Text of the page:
I just didn't want Renee--or her doctor--to jump to the conclusion that it was a brown recluse bite when another cause is more likely.

Sorry if I came across as an obnoxious know-it-all. That was not my intent. I'm just an insect-and-spider geek; didn't mean any harm.

Renee, I hope you are feeling better, and I hope it is not anything serious, spider bite or otherwise.

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Old 10-23-2007, 04:33 AM   #33
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Run, don't walk to your doctor appointment. These bites can be very dangerous.
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Old 10-23-2007, 09:01 AM   #34
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We have plenty of brown recluse spiders in this area, and I've seen some awful looking bites. I've had two, possibly three bites, but I'm not very allergic, although each was a little worse than the first, and took a long time to heal up. I think it may make a difference where you are bitten, also. A friend of mine was bitten by one who was in her blouse when she put it on, and the bite was right at the juncture of two veins on the bottom side of her upper arm. It was horrible looking...made a giant purple blister that ended up taking out all the skin almost to the elbow. The doctor at first thought she'd need skin grafts, but because she was only 20, it healed well and she didn't need them after all.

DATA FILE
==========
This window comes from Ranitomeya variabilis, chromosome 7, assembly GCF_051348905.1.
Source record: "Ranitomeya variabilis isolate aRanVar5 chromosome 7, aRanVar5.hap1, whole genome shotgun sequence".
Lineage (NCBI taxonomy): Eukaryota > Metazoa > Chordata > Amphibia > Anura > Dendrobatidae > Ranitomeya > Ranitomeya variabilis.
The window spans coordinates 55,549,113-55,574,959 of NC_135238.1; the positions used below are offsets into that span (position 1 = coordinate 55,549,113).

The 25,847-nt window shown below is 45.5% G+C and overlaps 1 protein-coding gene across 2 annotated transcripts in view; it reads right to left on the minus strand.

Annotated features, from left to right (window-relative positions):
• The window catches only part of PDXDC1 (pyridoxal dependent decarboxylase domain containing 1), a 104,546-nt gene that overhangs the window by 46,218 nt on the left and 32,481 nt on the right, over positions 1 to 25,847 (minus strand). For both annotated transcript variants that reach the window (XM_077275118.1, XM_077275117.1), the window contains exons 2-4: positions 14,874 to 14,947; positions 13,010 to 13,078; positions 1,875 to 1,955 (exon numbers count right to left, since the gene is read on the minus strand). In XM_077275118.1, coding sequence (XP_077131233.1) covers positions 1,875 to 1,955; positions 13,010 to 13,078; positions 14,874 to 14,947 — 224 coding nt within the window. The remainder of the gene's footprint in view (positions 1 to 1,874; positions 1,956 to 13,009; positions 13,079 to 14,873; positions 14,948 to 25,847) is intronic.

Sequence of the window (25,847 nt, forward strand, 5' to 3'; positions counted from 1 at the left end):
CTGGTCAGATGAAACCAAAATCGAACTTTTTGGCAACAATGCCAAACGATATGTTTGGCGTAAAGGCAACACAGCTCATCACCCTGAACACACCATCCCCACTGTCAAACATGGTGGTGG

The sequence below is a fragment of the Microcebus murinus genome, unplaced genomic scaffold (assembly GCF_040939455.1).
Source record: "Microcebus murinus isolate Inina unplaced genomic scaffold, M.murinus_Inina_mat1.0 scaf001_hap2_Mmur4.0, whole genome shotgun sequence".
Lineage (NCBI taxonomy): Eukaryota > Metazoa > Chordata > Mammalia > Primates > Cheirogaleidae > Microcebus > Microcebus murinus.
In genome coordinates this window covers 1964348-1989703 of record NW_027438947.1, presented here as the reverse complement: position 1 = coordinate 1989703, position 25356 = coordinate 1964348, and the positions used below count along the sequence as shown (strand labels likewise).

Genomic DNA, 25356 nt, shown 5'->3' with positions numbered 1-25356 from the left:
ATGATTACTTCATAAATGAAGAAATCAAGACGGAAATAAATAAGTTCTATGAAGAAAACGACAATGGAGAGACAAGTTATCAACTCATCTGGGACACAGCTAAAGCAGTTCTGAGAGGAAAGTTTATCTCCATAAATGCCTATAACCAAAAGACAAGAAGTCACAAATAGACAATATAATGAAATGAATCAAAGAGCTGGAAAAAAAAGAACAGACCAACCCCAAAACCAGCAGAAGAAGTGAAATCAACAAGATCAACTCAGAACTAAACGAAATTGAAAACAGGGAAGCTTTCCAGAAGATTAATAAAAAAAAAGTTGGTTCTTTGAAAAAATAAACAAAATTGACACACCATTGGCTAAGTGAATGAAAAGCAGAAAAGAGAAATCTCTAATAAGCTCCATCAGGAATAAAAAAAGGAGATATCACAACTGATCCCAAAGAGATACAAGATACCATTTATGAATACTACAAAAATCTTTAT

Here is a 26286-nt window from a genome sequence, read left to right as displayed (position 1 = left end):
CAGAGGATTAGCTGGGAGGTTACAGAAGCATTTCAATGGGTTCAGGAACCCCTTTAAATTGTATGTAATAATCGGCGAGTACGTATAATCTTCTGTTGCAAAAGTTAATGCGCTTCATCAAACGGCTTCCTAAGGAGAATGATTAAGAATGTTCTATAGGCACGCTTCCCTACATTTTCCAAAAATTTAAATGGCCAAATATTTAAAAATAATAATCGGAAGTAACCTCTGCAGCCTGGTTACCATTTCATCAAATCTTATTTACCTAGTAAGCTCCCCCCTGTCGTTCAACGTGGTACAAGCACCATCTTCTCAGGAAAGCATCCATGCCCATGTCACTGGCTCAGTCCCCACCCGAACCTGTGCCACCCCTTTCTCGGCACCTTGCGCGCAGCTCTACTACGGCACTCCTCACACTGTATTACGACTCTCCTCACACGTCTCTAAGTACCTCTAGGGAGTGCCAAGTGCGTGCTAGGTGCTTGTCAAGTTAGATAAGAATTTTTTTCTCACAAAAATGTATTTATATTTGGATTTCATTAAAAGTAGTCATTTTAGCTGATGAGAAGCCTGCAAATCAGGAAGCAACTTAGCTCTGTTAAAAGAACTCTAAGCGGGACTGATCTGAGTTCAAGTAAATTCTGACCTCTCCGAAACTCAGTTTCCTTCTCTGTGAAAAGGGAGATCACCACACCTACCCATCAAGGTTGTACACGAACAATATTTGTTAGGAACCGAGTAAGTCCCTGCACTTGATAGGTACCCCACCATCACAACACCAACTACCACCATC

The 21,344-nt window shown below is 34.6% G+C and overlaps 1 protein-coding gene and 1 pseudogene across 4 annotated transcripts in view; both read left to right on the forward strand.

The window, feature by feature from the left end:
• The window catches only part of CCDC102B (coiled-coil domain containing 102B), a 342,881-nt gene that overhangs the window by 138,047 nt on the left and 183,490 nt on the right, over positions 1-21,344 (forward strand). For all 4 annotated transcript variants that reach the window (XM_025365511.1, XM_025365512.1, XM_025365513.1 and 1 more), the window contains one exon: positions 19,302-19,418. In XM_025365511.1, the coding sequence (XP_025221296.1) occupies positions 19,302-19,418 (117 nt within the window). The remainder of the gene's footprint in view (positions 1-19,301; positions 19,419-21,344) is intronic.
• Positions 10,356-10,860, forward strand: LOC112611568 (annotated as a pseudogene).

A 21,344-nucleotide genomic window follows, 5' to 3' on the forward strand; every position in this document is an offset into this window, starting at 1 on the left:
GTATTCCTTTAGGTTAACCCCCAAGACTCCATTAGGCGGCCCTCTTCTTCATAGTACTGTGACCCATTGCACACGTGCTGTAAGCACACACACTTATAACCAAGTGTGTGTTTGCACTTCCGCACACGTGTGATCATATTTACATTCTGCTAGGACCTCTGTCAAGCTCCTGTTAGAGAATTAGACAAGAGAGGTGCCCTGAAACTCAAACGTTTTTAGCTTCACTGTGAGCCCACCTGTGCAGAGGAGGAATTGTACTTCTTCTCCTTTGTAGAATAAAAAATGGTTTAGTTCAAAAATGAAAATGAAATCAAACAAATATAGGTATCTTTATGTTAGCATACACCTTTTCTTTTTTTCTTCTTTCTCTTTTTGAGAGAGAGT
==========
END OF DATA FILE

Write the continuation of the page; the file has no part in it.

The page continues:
Last week my daughter cleaned out my upstairs closets for me, and came downstairs with a plastic bag that had a couple of dead spiders in it. She worked for Terminex for over 10 years, and she knows her stuff. She said when she spotted the hinged legs, it caught her attention, and sure enough, there was the little violin. She suggested we spray.
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Old 10-23-2007, 09:39 AM   #35
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Indigo Swale, I was glad to see you inject (ouch) a little scientific knowledge into this discussion.